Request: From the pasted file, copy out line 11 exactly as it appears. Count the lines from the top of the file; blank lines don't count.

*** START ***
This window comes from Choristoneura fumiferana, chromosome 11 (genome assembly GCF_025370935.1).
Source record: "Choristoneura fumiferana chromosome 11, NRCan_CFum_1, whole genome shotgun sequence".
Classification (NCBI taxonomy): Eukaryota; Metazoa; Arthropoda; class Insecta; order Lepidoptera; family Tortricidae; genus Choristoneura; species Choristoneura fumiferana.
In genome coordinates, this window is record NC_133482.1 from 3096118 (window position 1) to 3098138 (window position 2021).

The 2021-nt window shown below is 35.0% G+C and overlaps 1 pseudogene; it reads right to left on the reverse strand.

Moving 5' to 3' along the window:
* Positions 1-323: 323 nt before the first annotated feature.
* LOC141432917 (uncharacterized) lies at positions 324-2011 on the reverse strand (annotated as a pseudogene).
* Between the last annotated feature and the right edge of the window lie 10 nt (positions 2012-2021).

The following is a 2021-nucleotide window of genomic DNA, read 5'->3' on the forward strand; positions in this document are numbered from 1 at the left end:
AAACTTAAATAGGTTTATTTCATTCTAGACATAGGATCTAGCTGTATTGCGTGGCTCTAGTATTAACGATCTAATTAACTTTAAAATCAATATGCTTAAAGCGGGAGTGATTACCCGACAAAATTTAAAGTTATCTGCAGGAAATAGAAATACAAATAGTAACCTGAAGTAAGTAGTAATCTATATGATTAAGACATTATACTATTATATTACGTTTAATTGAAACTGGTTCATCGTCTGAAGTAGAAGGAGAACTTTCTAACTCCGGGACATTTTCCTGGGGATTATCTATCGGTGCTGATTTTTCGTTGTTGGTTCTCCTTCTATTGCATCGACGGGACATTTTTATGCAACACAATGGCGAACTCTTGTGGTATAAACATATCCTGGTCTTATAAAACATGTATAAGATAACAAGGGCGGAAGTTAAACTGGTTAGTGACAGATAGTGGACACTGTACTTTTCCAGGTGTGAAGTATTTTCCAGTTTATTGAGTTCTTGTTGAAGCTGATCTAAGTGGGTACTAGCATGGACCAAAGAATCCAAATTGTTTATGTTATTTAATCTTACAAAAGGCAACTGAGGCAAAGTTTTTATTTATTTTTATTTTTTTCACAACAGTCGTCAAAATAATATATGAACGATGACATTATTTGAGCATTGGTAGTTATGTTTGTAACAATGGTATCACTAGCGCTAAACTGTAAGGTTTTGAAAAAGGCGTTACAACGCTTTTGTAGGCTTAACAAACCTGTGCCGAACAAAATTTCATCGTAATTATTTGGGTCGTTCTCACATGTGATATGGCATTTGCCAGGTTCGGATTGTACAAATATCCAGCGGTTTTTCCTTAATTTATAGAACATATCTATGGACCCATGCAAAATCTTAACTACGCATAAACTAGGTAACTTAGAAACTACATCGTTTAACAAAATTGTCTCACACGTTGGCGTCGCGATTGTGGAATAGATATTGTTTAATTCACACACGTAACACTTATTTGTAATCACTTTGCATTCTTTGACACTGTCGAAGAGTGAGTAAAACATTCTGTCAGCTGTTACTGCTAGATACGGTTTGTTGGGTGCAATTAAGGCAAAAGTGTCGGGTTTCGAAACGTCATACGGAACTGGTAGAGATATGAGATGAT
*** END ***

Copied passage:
AAACTTAAATAGGTTTATTTCATTCTAGACATAGGATCTAGCTGTATTGCGTGGCTCTAGTATTAACGATCTAATTAACTTTAAAATCAATATGCTTAAAGCGGGAGTGATTACCCGACAAAATTTAAAGTTATCTGCAGGAAATAGAAATACAAATAGTAACCTGAAGTAAGTAGTAATCTATATGATTAAGACATTATACTATTATATTACGTTTAATTGAAACTGGTTCATCGTCTGAAGTAGAAGGAGAACTTTCTAACTCCGGGACATTTTCCTGGGGATTATCTATCGGTGCTGATTTTTCGTTGTTGGTTCTCCTTCTATTGCATCGACGGGACATTTTTATGCAACACAATGGCGAACTCTTGTGGTATAAACATATCCTGGTCTTATAAAACATGTATAAGATAACAAGGGCGGAAGTTAAACTGGTTAGTGACAGATAGTGGACACTGTACTTTTCCAGGTGTGAAGTATTTTCCAGTTTATTGAGTTCTTGTTGAAGCTGATCTAAGTGGGTACTAGCATGGACCAAAGAATCCAAATTGTTTATGTTATTTAATCTTACAAAAGGCAACTGAGGCAAAGTTTTTATTTATTTTTATTTTTTTCACAACAGTCGTCAAAATAATATATGAACGATGACATTATTTGAGCATTGGTAGTTATGTTTGTAACAATGGTATCACTAGCGCTAAACTGTAAGGTTTTGAAAAAGGCGTTACAACGCTTTTGTAGGCTTAACAAACCTGTGCCGAACAAAATTTCATCGTAATTATTTGGGTCGTTCTCACATGTGATATGGCATTTGCCAGGTTCGGATTGTACAAATATCCAGCGGTTTTTCCTTAATTTATAGAACATATCTATGGACCCATGCAAAATCTTAACTACGCATAAACTAGGTAACTTAGAAACTACATCGTTTAACAAAATTGTCTCACACGTTGGCGTCGCGATTGTGGAATAGATATTGTTTAATTCACACACGTAACACTTATTTGTAATCACTTTGCATTCTTTGACACTGTCGAAGAGTGAGTAAAACATTCTGTCAGCTGTTACTGCTAGATACGGTTTGTTGGGTGCAATTAAGGCAAAAGTGTCGGGTTTCGAAACGTCATACGGAACTGGTAGAGATATGAGATGAT